3. If I decided to upgrade, for the money, he suggested I just to right to fuel injection and be done with it.

I'm good for now, and this rewiring is going to cost a bit of money, so I can wait for a later time. Thanks for the input.
 

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Why spend the kind of money it'll take to put FI on it when for about 250 you can have what runs so good on these engines. f you still have the computer on it you can get a fresh feedback carb built by MtN Man or throw the computer in the trash and put a non feedback carb and non comp. distributor on it . As far as the timing chain cover goes you may can try to have the back of it bead blasted . I started to do that with mine but its too much of a chore to pull that cover to take a chance. Throw it away and get a plain original painted cover. Good luck to you.
 

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Discussion Starter #7
Remember that I don't do my own work. It would be $250 PLUS labor. I also don't know what is really left under the hood and dash on this car. The guy who had it last did a lot of goofy and questionably creative stuff. There's wiring hanging out under the dash, and a massive bunch of dead wires under the hood. My first priority is getting things clean and organized...not to mention functional.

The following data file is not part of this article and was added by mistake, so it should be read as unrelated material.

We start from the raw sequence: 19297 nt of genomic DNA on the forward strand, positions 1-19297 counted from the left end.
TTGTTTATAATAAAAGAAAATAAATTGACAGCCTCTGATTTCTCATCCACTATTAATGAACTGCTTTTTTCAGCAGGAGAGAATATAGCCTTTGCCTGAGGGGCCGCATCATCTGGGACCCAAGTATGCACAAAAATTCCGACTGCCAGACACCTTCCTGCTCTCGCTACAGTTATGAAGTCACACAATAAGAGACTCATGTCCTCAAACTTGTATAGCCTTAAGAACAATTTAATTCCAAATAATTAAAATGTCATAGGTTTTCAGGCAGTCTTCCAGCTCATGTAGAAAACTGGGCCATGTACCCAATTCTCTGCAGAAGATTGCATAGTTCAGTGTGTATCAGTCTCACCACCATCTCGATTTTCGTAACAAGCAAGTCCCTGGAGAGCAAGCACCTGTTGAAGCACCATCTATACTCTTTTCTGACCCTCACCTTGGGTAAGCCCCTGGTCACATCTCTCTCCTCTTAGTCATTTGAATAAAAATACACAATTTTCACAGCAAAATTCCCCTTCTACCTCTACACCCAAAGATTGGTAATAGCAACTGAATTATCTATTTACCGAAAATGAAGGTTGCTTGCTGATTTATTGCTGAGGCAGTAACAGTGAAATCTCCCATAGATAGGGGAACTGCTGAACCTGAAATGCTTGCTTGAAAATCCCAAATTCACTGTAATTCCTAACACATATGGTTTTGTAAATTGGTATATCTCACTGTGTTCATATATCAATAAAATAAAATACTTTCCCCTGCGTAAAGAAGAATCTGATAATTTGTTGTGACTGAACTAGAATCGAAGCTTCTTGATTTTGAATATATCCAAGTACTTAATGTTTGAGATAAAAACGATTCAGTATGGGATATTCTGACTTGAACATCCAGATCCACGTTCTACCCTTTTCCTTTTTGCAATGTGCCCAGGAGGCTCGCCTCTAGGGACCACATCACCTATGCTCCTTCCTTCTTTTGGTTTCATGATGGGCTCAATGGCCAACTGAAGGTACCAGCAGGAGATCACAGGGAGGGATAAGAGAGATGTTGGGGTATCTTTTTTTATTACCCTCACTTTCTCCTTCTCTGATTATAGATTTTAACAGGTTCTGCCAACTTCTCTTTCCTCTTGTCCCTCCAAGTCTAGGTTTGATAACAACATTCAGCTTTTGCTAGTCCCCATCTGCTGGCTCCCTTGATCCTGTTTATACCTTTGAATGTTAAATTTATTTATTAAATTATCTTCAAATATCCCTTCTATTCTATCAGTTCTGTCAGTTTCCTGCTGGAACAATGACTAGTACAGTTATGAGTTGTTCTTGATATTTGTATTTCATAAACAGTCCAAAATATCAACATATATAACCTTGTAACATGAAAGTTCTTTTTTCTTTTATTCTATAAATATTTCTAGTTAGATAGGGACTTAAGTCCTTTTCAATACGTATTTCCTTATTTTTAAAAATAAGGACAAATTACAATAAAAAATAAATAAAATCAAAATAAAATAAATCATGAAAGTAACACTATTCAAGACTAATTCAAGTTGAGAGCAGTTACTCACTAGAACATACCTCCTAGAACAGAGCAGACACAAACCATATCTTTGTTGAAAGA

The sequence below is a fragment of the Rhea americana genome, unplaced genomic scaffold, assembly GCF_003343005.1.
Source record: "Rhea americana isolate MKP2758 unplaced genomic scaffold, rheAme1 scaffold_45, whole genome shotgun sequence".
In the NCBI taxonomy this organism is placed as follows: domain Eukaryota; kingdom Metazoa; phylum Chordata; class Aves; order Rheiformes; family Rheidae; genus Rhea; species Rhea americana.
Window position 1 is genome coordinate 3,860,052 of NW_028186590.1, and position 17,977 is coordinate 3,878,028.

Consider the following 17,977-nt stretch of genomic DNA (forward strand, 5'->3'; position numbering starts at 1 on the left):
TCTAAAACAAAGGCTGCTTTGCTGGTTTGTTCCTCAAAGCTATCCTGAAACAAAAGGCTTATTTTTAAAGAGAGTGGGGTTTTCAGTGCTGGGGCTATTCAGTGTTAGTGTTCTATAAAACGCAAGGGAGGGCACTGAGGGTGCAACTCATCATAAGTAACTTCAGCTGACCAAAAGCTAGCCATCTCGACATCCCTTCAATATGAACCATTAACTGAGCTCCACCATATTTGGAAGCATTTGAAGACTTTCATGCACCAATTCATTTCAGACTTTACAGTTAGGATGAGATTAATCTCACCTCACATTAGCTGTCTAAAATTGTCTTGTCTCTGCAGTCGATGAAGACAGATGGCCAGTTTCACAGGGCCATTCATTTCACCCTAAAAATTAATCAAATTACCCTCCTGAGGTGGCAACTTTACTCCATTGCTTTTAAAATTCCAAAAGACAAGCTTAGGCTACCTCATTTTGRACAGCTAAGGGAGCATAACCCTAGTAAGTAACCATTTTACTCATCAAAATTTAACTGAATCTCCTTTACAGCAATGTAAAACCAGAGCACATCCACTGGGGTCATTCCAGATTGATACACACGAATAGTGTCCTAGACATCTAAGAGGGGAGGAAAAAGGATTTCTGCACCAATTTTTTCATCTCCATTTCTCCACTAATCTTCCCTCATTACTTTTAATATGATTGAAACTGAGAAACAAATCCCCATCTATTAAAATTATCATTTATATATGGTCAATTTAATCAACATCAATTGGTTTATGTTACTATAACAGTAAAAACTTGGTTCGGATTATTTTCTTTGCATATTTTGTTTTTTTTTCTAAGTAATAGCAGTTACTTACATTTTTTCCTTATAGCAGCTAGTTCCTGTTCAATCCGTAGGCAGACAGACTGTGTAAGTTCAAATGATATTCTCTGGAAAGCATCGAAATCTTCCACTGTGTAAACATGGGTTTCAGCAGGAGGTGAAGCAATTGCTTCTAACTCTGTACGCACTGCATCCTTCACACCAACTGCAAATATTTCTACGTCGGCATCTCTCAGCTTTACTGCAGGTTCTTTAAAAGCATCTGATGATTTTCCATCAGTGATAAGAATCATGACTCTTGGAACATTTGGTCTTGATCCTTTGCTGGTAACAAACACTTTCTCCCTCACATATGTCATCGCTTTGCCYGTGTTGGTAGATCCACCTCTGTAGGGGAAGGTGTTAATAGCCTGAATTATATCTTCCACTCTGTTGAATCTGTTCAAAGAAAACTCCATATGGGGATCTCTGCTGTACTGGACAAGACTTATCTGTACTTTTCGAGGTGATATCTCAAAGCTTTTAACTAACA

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I vote for a new carb altogether. I can read......but you CAN install a new carb without paying someone to do it for you. There are countless youtube videos, and internet info to help you. And I promise, there isn't much that's easier to swap on than an Holley 4160 Carb. I mean, for real. It's quite literally held on with 4 nuts. If you are planning any real use of an antique car, super simple repairs like a carb swap REALLY ought to be on the learning agenda. And even if you refuse to do it, any shop worth their salt would not charge much to install it. One hour shop time would be the MAX for a carb swap. I installed the 4160 as shown in maybe.....25-30 minutes. From start to finish. Holley sells the 4160 as a direct replacement carb, 100% set and ready to bolt on. They even claim little to no tuning necessary. Put it on and go. Nothing wrong with a Quadrajet, I just happen to like Holley. And for the price, you get a brand spankin' new carb.

Search the net and youtube. Lots of people LOVE the 4160 for 305 engines. And since your going from a Holley to a Holley, install will be that much quicker. And at least in MY case, I never touched a thing on my 600, other than to lower the idle, maybe 1/2 a turn. I promise, I love my Holley.
 

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Get some of the Quad users on this site to chime in and let you know how their experience with it is . A new carb ? Really, the quad is as proven a carb as there has ever been. The rebuilding by Mtn Man is as good as you can get, but then, its up to you of course.
 

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Q-jet. Built by a professional like Mountain Man. Avoid parts store remans, they’re iffy at best. GM spent mountains of money making sure they ran right.
Patrick